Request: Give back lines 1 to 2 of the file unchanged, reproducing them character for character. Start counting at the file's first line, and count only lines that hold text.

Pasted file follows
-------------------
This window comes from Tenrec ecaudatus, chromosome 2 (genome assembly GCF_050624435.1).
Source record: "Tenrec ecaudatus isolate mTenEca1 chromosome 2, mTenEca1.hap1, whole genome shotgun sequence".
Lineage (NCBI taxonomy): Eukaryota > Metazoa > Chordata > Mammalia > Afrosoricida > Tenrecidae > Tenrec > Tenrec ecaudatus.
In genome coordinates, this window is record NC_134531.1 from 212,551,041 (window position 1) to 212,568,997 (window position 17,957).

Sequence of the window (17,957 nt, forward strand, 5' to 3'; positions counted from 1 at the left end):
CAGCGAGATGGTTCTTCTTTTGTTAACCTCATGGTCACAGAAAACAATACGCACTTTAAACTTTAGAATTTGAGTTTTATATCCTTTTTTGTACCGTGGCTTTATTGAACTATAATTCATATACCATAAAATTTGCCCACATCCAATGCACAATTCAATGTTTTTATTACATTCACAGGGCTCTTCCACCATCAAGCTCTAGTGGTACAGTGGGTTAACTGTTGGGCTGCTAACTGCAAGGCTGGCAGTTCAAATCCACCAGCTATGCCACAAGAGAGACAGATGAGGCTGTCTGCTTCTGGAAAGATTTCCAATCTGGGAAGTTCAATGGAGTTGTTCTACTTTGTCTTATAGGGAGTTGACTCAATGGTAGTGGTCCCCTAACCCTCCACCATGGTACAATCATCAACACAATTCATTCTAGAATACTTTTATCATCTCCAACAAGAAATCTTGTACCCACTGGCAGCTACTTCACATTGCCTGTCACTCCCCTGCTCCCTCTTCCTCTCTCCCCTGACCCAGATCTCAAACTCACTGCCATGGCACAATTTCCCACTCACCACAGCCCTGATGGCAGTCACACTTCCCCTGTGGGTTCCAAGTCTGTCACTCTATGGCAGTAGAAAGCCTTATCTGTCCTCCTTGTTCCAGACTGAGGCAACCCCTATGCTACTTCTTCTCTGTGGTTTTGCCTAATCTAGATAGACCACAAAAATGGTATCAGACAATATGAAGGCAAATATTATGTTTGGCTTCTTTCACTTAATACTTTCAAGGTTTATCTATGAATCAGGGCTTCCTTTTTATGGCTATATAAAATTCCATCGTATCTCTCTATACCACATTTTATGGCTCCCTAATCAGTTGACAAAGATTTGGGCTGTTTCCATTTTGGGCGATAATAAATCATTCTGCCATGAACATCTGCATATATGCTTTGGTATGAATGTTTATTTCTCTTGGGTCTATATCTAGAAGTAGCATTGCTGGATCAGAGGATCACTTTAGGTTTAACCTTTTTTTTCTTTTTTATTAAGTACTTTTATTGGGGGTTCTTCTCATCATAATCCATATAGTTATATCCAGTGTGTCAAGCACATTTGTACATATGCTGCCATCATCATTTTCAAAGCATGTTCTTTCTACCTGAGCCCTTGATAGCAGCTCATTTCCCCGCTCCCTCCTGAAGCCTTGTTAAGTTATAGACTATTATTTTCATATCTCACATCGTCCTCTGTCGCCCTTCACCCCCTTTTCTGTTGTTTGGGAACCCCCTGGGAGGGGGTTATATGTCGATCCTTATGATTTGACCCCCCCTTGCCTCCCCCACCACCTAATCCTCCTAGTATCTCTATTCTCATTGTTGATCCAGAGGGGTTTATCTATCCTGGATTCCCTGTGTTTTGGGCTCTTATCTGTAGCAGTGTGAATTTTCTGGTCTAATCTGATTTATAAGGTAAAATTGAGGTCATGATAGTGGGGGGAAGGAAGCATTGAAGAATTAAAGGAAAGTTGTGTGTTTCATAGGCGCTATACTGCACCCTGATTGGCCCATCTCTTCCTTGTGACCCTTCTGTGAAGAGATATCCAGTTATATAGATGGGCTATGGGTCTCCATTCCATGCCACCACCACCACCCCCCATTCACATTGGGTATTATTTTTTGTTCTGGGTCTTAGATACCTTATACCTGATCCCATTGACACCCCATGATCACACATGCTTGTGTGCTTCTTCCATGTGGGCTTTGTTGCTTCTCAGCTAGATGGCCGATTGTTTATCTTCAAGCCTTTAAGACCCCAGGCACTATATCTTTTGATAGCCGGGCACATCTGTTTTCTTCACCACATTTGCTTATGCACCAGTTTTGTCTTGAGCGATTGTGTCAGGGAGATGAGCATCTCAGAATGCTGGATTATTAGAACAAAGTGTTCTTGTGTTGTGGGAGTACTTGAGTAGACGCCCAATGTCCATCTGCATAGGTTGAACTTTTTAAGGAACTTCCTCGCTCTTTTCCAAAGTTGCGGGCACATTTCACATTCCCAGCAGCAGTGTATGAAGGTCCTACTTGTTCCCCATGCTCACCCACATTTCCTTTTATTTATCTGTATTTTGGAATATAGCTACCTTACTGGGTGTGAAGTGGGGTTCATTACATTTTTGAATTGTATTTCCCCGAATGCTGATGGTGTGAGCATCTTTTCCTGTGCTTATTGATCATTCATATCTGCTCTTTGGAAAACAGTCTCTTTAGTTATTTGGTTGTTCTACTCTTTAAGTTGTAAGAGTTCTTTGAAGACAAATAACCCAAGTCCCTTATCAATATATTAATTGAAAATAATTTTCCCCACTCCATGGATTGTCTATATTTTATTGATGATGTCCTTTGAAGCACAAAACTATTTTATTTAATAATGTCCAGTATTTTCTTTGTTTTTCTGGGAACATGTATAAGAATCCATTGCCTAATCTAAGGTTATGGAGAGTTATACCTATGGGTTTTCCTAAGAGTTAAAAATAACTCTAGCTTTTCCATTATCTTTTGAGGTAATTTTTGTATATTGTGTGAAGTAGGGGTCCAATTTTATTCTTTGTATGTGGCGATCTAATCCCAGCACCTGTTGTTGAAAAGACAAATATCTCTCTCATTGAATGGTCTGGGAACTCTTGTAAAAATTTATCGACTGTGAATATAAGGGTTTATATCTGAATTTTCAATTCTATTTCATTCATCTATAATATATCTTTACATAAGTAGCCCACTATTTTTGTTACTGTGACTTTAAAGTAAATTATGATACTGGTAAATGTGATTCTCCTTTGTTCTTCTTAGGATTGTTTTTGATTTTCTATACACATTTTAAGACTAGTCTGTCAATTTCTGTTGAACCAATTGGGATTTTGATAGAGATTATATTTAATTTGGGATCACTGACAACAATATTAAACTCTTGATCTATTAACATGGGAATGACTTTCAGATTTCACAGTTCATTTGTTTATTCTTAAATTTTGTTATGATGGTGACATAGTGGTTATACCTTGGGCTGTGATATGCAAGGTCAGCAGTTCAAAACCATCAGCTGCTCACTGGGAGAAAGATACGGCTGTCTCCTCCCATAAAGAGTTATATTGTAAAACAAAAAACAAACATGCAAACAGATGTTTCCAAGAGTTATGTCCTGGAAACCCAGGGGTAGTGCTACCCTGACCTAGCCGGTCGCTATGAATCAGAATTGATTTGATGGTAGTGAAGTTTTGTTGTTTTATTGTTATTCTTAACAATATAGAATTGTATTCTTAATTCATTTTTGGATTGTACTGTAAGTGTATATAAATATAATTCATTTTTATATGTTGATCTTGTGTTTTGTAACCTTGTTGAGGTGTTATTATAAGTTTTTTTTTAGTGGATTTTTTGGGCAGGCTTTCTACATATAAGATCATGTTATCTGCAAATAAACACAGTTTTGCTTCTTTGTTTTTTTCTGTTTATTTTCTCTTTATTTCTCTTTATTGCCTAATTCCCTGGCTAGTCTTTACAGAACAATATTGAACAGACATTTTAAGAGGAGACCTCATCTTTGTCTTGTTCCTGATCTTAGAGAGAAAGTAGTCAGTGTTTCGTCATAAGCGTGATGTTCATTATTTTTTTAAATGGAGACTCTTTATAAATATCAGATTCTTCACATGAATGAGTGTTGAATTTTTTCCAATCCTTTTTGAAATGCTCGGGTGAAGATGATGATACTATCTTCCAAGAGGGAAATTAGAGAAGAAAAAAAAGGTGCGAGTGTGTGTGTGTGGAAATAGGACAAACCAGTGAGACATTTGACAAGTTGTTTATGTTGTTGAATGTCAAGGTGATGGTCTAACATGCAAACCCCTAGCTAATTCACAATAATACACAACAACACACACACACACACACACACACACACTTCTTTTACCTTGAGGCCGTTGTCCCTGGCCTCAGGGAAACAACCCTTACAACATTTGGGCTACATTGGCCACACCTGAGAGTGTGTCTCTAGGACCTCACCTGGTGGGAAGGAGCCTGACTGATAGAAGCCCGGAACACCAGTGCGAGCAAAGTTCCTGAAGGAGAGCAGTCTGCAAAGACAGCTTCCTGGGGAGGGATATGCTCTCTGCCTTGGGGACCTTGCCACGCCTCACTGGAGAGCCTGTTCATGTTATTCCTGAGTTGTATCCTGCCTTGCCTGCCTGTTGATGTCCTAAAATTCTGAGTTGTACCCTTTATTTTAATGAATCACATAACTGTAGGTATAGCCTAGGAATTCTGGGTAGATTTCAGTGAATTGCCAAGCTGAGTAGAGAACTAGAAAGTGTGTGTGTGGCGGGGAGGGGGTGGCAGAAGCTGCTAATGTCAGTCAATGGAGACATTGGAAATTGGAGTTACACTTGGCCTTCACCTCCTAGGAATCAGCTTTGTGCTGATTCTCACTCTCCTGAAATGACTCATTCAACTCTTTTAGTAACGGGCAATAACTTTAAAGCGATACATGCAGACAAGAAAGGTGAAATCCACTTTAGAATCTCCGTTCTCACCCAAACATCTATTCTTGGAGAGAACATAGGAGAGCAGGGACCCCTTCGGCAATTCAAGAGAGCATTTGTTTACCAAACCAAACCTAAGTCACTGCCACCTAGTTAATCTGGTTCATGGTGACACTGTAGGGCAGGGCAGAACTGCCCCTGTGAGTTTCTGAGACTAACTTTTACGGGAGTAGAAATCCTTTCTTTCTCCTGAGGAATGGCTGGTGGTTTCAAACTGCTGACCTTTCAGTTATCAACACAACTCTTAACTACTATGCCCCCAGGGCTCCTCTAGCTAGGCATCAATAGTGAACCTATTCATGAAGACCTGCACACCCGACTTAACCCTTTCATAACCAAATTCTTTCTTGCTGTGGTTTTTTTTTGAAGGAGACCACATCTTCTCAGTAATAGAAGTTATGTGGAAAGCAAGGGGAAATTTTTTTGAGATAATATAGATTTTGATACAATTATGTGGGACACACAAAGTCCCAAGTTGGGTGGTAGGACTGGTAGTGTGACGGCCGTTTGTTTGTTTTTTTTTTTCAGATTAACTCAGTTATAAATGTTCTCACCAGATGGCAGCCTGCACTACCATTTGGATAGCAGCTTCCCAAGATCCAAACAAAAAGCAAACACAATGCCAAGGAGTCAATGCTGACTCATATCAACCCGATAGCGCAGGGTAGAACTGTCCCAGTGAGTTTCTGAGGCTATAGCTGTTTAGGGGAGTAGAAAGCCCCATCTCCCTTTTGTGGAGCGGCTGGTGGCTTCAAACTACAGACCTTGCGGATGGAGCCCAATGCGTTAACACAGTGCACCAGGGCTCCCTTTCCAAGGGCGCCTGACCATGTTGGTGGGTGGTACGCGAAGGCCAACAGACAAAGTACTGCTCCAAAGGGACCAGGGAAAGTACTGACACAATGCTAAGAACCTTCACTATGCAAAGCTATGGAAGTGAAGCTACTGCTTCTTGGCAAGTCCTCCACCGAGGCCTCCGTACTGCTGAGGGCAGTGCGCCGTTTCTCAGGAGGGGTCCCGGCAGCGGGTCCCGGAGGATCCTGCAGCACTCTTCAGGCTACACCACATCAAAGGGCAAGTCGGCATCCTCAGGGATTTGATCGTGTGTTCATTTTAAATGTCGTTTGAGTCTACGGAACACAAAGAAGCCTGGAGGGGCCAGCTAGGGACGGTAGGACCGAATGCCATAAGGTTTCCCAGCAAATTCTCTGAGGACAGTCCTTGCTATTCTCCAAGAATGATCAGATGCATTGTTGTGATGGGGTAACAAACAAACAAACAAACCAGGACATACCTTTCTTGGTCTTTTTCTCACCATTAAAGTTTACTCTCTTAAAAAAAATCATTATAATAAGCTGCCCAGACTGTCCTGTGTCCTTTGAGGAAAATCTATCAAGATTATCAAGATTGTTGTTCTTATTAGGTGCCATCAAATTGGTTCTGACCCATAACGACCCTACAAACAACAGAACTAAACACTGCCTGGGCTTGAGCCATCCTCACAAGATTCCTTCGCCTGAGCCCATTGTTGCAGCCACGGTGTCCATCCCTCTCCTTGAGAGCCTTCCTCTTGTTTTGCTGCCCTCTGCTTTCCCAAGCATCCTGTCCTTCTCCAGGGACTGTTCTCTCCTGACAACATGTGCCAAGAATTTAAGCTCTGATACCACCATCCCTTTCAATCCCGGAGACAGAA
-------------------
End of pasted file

This window comes from Tenrec ecaudatus, chromosome 2 (genome assembly GCF_050624435.1).
Source record: "Tenrec ecaudatus isolate mTenEca1 chromosome 2, mTenEca1.hap1, whole genome shotgun sequence".